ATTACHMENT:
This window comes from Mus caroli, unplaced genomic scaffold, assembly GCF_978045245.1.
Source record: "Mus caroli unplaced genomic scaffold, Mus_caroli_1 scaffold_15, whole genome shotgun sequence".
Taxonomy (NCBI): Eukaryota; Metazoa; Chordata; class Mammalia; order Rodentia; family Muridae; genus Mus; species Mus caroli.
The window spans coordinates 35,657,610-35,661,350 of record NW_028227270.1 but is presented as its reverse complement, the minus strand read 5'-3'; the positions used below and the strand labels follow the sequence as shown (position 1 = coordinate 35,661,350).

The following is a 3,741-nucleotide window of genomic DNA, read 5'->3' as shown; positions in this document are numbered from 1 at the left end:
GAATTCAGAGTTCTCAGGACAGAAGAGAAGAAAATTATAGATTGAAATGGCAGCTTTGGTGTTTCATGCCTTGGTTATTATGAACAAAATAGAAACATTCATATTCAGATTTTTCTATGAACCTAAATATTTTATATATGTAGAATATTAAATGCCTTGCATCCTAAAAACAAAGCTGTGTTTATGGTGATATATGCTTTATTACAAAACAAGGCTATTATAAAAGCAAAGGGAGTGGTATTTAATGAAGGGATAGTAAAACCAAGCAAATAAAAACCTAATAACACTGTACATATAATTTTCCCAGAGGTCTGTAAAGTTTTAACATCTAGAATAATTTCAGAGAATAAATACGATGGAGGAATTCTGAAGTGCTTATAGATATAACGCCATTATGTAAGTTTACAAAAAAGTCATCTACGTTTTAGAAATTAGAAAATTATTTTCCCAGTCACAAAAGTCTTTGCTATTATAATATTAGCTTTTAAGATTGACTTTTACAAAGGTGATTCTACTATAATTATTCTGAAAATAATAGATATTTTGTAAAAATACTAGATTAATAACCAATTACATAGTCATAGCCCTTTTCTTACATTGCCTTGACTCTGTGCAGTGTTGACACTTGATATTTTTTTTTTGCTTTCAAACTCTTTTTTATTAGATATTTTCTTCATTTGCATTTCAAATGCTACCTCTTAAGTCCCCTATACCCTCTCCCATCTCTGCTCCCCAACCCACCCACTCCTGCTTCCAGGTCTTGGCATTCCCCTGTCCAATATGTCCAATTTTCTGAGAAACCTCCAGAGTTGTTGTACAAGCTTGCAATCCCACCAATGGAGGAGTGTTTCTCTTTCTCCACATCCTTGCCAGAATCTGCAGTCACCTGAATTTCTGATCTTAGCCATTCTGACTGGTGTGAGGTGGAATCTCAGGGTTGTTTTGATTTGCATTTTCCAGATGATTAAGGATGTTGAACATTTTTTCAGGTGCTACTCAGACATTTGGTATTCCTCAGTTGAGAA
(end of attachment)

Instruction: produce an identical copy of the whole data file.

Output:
This window comes from Mus caroli, unplaced genomic scaffold, assembly GCF_978045245.1.
Source record: "Mus caroli unplaced genomic scaffold, Mus_caroli_1 scaffold_15, whole genome shotgun sequence".
Taxonomy (NCBI): Eukaryota; Metazoa; Chordata; class Mammalia; order Rodentia; family Muridae; genus Mus; species Mus caroli.
The window spans coordinates 35,657,610-35,661,350 of record NW_028227270.1 but is presented as its reverse complement, the minus strand read 5'-3'; the positions used below and the strand labels follow the sequence as shown (position 1 = coordinate 35,661,350).

The following is a 3,741-nucleotide window of genomic DNA, read 5'->3' as shown; positions in this document are numbered from 1 at the left end:
GAATTCAGAGTTCTCAGGACAGAAGAGAAGAAAATTATAGATTGAAATGGCAGCTTTGGTGTTTCATGCCTTGGTTATTATGAACAAAATAGAAACATTCATATTCAGATTTTTCTATGAACCTAAATATTTTATATATGTAGAATATTAAATGCCTTGCATCCTAAAAACAAAGCTGTGTTTATGGTGATATATGCTTTATTACAAAACAAGGCTATTATAAAAGCAAAGGGAGTGGTATTTAATGAAGGGATAGTAAAACCAAGCAAATAAAAACCTAATAACACTGTACATATAATTTTCCCAGAGGTCTGTAAAGTTTTAACATCTAGAATAATTTCAGAGAATAAATACGATGGAGGAATTCTGAAGTGCTTATAGATATAACGCCATTATGTAAGTTTACAAAAAAGTCATCTACGTTTTAGAAATTAGAAAATTATTTTCCCAGTCACAAAAGTCTTTGCTATTATAATATTAGCTTTTAAGATTGACTTTTACAAAGGTGATTCTACTATAATTATTCTGAAAATAATAGATATTTTGTAAAAATACTAGATTAATAACCAATTACATAGTCATAGCCCTTTTCTTACATTGCCTTGACTCTGTGCAGTGTTGACACTTGATATTTTTTTTTTGCTTTCAAACTCTTTTTTATTAGATATTTTCTTCATTTGCATTTCAAATGCTACCTCTTAAGTCCCCTATACCCTCTCCCATCTCTGCTCCCCAACCCACCCACTCCTGCTTCCAGGTCTTGGCATTCCCCTGTCCAATATGTCCAATTTTCTGAGAAACCTCCAGAGTTGTTGTACAAGCTTGCAATCCCACCAATGGAGGAGTGTTTCTCTTTCTCCACATCCTTGCCAGAATCTGCAGTCACCTGAATTTCTGATCTTAGCCATTCTGACTGGTGTGAGGTGGAATCTCAGGGTTGTTTTGATTTGCATTTTCCAGATGATTAAGGATGTTGAACATTTTTTCAGGTGCTACTCAGACATTTGGTATTCCTCAGTTGAGAA